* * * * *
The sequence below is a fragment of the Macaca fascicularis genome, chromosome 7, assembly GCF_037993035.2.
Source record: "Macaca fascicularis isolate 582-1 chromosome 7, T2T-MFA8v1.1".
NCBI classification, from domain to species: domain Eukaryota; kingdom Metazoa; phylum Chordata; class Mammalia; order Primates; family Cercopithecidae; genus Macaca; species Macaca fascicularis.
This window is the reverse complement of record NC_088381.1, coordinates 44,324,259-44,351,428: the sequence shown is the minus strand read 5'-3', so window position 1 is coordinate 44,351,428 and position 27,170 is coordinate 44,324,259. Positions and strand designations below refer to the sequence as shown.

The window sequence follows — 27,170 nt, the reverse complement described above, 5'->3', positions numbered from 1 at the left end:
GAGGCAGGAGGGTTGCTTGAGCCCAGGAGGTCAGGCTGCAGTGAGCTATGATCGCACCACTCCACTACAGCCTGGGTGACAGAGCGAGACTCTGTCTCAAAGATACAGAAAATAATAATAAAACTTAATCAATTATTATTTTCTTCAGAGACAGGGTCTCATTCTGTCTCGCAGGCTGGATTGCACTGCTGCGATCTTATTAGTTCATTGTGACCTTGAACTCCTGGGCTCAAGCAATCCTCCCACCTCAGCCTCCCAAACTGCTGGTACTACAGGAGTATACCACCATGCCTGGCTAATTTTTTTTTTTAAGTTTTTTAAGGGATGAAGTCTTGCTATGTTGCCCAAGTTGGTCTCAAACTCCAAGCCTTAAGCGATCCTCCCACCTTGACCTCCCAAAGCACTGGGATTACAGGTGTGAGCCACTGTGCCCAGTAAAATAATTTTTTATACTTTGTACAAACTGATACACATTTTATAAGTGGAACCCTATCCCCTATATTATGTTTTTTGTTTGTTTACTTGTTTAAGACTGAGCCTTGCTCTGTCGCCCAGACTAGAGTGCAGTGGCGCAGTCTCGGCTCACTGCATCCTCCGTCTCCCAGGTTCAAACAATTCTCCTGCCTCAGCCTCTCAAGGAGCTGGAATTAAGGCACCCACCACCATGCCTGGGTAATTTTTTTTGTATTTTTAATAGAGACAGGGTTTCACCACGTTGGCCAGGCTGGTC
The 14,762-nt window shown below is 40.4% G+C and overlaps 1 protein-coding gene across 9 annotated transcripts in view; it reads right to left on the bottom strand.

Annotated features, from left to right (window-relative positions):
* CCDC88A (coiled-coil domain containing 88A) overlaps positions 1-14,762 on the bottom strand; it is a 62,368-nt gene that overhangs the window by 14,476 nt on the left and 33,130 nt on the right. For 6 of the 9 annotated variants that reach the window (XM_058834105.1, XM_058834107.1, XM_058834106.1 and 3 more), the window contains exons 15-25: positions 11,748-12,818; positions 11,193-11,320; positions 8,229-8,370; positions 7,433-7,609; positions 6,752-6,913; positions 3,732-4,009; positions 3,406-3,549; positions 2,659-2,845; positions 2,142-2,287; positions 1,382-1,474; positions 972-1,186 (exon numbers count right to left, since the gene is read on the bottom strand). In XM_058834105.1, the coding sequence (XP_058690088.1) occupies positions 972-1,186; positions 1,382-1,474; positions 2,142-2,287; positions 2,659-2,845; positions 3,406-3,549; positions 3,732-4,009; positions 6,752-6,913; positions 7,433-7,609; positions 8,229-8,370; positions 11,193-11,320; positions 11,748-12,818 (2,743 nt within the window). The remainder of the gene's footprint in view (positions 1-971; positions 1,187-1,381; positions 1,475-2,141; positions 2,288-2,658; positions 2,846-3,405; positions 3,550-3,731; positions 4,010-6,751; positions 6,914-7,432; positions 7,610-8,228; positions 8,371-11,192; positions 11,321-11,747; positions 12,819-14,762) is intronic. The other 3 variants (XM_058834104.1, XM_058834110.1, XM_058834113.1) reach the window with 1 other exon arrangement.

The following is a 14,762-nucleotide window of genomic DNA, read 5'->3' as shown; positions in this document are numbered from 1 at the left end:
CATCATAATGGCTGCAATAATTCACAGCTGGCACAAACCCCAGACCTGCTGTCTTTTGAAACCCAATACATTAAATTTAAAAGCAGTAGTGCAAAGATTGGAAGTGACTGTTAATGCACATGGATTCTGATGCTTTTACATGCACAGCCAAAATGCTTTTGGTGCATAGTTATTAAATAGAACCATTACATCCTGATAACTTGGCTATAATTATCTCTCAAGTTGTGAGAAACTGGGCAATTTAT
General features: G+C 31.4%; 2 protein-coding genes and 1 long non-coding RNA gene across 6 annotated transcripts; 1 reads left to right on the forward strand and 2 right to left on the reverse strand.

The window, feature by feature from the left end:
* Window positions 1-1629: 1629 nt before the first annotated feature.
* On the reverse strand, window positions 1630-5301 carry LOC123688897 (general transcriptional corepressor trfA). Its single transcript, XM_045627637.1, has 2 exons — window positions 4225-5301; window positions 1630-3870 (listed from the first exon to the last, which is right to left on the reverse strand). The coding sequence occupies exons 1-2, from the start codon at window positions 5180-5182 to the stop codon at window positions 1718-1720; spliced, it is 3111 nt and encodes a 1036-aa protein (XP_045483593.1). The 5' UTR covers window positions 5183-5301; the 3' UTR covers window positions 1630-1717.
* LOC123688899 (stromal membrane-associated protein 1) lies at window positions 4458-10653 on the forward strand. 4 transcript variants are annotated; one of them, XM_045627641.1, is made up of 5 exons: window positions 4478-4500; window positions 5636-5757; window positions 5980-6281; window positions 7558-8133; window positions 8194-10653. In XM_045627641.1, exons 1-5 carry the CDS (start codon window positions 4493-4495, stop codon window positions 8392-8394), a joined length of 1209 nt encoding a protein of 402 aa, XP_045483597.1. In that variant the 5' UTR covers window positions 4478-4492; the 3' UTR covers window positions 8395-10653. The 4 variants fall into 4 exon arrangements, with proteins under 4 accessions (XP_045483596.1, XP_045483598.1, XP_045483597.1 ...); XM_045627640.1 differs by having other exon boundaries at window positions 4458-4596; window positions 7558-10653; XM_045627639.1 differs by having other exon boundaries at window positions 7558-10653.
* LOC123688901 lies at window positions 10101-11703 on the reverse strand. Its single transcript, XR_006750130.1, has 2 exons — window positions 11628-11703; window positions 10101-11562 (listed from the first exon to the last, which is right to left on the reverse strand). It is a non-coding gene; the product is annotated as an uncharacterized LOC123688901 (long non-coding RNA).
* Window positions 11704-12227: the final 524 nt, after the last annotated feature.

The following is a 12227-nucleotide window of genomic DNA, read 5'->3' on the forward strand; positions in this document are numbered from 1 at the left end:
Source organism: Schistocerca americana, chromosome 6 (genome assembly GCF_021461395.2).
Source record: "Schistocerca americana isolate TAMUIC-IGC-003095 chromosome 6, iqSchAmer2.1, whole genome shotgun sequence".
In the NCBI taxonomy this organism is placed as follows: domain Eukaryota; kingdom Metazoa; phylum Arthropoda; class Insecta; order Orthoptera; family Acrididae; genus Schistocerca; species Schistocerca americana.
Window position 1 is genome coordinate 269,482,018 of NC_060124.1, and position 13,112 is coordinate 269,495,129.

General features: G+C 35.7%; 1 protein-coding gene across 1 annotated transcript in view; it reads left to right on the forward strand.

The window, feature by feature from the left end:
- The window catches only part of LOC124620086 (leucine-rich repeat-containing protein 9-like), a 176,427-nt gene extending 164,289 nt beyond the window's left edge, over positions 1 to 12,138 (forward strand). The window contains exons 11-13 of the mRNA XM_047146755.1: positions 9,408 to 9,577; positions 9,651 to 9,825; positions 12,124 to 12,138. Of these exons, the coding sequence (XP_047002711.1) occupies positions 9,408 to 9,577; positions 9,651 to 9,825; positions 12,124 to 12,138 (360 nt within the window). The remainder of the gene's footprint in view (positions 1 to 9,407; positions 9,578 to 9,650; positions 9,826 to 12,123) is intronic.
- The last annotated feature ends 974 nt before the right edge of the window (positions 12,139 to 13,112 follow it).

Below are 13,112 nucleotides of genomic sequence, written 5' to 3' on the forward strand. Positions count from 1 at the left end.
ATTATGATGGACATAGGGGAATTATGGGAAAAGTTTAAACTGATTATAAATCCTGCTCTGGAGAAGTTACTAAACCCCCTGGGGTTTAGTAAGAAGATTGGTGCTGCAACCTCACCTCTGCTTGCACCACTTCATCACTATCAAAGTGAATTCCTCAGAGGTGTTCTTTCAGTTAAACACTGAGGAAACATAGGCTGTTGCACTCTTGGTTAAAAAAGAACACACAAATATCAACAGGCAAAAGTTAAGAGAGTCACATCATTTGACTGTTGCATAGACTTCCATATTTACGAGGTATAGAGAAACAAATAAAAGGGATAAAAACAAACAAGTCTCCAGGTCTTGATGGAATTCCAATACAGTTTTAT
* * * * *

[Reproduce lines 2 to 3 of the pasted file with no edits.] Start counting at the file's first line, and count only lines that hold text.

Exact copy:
Source record: "Macaca fascicularis isolate 582-1 chromosome 7, T2T-MFA8v1.1".
NCBI classification, from domain to species: domain Eukaryota; kingdom Metazoa; phylum Chordata; class Mammalia; order Primates; family Cercopithecidae; genus Macaca; species Macaca fascicularis.